ARC TV and Gallery 30 Years Old
Local business ARC TV and Art Gallery in Burbank has been open for 30 years this month. “Things sure have changed since we began. Who would have thought that we would have survived this long?” owner Bill Czappa says. “There have been many challenges for a small business especially in the last few years; big box stores opening up and prices of new electronics plummeting. But we have found our niche and offer services that hardly anyone else does.”
When Bill sees a need they try to fill it. Besides repairing all the newer types of TV sets from plasma, LCD, and older picture tube sets too, they are one of the few stores that still work on vintage TV’s, radios, and phonographs from the ‘50s. “It is surprising how many people still use a VCR to record their shows,” Bill says, “and record players have never stopped coming in.”
They have expanded into videotape duplication and are one of the few stores to also duplicate audiotape to CD from reel to reel or cassette. “We began fixing lamps and small appliances from toasters to hair dryers many years ago; it was a logical thing for us to go into.” They even post things for their customers on EBay. Bill says today you have to diversify.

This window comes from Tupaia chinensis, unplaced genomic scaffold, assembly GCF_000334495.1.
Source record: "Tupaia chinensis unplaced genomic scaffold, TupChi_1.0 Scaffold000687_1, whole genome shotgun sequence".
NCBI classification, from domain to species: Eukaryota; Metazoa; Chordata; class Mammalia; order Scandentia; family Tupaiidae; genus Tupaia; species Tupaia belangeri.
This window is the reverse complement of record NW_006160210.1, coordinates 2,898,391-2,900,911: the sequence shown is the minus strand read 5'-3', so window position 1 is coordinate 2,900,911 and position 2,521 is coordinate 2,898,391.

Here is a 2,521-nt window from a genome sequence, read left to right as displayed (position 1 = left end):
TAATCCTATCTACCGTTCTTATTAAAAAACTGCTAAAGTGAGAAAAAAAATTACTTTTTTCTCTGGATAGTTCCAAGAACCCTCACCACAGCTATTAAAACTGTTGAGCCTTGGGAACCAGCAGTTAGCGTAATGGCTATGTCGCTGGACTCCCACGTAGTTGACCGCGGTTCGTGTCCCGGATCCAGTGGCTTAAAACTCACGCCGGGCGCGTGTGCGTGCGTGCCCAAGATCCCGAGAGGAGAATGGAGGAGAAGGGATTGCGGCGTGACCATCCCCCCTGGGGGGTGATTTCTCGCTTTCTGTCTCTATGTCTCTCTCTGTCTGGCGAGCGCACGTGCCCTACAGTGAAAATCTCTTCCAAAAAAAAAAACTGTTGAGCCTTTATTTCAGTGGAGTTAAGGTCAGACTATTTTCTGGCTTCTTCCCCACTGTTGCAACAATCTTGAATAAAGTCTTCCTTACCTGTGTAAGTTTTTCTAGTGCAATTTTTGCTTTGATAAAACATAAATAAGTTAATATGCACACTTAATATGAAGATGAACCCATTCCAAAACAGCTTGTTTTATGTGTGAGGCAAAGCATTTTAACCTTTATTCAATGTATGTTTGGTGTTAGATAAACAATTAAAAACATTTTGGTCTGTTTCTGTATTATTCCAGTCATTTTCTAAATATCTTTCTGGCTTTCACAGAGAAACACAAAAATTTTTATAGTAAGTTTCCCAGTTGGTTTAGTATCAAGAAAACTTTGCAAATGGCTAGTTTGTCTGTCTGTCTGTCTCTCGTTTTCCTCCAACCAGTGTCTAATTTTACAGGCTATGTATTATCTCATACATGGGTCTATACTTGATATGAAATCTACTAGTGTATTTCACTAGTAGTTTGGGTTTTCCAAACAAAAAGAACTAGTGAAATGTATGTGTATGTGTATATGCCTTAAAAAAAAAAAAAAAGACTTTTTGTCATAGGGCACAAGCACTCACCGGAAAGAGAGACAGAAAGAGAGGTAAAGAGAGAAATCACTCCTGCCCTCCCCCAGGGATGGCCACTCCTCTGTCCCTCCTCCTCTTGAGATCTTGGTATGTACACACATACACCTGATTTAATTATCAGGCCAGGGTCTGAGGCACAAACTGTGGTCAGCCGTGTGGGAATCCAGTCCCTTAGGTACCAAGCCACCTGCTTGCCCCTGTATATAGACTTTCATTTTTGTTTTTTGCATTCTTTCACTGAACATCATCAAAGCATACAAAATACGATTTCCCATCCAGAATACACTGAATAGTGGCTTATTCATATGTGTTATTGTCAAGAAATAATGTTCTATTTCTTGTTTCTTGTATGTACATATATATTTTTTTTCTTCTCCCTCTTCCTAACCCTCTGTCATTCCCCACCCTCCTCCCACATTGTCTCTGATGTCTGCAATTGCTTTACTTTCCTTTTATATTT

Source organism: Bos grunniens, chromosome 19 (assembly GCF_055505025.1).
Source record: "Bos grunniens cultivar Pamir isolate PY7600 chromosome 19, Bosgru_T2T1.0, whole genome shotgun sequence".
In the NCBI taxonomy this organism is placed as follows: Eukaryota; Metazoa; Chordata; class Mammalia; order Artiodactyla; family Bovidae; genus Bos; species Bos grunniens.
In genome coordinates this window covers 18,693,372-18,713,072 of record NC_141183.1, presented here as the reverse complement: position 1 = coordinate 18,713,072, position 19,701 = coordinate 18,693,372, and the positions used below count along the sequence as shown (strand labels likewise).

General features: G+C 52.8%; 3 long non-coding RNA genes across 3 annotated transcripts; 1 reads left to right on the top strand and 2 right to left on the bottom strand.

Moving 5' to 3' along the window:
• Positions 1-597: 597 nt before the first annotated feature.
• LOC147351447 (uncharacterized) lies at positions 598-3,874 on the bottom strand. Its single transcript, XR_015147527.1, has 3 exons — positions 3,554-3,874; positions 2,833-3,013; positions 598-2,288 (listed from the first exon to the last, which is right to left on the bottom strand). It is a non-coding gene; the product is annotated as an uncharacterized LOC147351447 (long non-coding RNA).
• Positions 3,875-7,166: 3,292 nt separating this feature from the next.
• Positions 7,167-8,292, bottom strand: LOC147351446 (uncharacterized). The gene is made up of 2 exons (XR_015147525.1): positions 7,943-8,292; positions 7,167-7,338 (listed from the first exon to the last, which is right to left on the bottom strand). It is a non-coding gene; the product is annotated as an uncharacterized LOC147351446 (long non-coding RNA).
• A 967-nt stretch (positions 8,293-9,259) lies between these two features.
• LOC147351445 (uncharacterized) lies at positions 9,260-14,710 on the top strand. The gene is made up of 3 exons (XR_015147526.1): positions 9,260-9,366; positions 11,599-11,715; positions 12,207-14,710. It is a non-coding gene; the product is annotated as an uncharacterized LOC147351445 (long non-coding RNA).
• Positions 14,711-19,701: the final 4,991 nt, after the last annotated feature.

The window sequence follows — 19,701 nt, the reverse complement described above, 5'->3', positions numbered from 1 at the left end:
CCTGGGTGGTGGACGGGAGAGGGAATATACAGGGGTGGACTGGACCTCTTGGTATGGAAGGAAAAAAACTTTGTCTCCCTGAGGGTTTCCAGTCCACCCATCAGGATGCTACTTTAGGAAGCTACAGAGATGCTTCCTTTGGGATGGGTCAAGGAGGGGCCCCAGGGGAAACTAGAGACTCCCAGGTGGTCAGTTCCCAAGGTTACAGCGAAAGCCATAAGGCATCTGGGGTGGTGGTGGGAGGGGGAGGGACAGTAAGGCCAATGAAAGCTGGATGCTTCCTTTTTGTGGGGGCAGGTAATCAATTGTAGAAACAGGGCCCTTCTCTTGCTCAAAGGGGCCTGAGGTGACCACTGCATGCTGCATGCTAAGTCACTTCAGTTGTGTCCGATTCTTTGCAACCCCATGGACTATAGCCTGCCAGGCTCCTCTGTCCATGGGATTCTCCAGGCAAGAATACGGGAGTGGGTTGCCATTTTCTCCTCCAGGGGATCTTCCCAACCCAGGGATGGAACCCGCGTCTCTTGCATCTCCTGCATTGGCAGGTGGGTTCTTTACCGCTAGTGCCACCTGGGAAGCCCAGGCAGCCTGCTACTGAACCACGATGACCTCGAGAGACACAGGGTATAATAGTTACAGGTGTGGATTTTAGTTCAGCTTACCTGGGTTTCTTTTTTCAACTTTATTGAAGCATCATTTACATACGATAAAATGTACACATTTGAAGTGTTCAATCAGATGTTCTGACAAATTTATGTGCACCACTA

Bill discovered that many people don’t believe that if something breaks you go out and replace it. Many customers have found out the hard way that the new item you buy may not be made as well as the one that just broke. Furthermore, many things are very easily repaired. Over 60% of DVD or CD players and VCRS just need to be cleaned and lubed. “Would you buy a new car because it got dirty?” Bill says, “Lamps usually just need a new socket and hair dryers, curling iron, and irons often just need a new cord.”
And how did ARC become an art gallery? Well, Bill has always made art and from the first day he opened in 1983 he hung up his first artwork. So ARC is now the oldest art gallery in Burbank and possibly the entire Valley. There is just so much to see in their 1,700-square-foot shop with some 70 pieces hanging between or sitting on the TV sets, people come just to see the art. Recently an art book publisher discovered Bill and his work and is publishing a 100-page book with 110 photos of his work. The gallery is open free to the public 6 days a week.
Bill is also a writer and over 25 of his short stories have been published in this newspaper and others over the years. You can see his work and read his very humorous and popular short stories on their website at arctv.net. For more information call (818) 848-9998 or stop by 2529 W. Magnolia Blvd. in Burbank.